I sort of enjoy ironing, for much the same reason I sort of enjoy washing dishes. There’s a quiet meditativeness to these simple, menial tasks.

When I’m out in the world, when I spend my days in the office, I like to look good. I dress a little nicer than the situation requires. I take care in choosing my clothes, and I take good care of the clothes I choose.

I’ve felt differently about it while I’ve worked from home. In my videoconference meetings, people see me only from about the chest up. When I’m not in meetings, the only people who see me are my family on their way to the kitchen. I don’t see the point in wearing clothes I’ll have to iron.

All summer I wore untucked polos and shorts. Now that it’s getting cold, I’ve been buying rugby shirts and crewneck sweaters to wear with jeans.

However, about ten shirts still needed to be ironed from before the pandemic. And a half-dozen more shirts needed to be ironed from date nights with my wife. It felt like old times on Saturday when I broke out the ironing board and my good German iron.

Old times aren’t coming back. We can’t predict yet how things will be different in the post-pandemic world, but different they will be. But when this is all over, I hope I’ll need to wear my nice, crisp, button-down shirts again.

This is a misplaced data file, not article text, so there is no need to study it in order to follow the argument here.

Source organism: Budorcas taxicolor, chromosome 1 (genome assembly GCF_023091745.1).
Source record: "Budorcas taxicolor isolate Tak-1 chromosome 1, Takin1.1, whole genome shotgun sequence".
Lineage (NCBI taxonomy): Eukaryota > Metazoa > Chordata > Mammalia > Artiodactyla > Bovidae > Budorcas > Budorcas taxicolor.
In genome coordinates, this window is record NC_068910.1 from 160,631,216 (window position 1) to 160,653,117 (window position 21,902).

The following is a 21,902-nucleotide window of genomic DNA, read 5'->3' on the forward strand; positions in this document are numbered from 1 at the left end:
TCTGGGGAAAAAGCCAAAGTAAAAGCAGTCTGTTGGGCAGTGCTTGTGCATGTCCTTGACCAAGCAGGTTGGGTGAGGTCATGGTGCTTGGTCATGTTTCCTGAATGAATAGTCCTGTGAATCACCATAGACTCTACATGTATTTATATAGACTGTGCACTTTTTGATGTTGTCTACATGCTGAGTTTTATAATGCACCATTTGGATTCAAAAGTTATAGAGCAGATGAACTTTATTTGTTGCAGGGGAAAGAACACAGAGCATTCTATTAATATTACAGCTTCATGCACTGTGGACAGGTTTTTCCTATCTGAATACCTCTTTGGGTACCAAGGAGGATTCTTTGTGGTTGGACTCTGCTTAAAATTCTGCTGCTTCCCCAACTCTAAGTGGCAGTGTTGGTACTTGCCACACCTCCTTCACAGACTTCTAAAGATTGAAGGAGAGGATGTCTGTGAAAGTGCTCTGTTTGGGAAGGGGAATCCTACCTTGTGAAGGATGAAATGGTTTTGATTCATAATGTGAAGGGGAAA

Being out in the world as much as we safely can before cold weather prevents it

Sunday might have been the last warm (upper 70s) day of the year. So Margaret and I went out in the evening for dinner and drinks, to places where we could sit outside. Forgive my regrettable selfie skills, but here we are wrapping up our night with a delicious lowland scotch at a Scottish restaurant on the downtown avenue where all the hip kids go.

I’m sure we’ll have a few nights in October where we can do the same, as long as we dress for chilly weather.

We need to make a point of being out in the world, and of seeing people we care about, as much as we safely can before cold weather prevents it. In Indiana, except for wintertime activities like sledding or snowball fights, we stay inside from sometime in November through sometime in March. That’s four to five months of isolation.

With that in mind, I bought a propane fire pit for our deck. It was advertised as putting out 50,000 BTUs. That sure sounded impressive! I hoped it would make our deck hospitable until it gets truly cold here. We’ve used it a couple of evenings now, inviting extended family to talk and laugh with us.

Unfortunately, the fire pit is warm within only a few feet, and only across your face and torso. After the sun set the other night, temperatures fell into the upper 50s — and we all went in for jackets and blankets. If we keep bundling up and we have a mild autumn, the fire pit could let us use the deck through about the end of October. I guess that’s better than nothing.

Margaret and I have made it clear to the kids who still live with us: no spending time inside with friends, and no going into places where people don’t wear masks (e.g., restaurants). We’ve talked about how we might be able to see our friends and family during the cold months, but so far none of us has come up with any bright ideas.

This is going to be a long winter. We’ll need to show each other extra grace and kindness.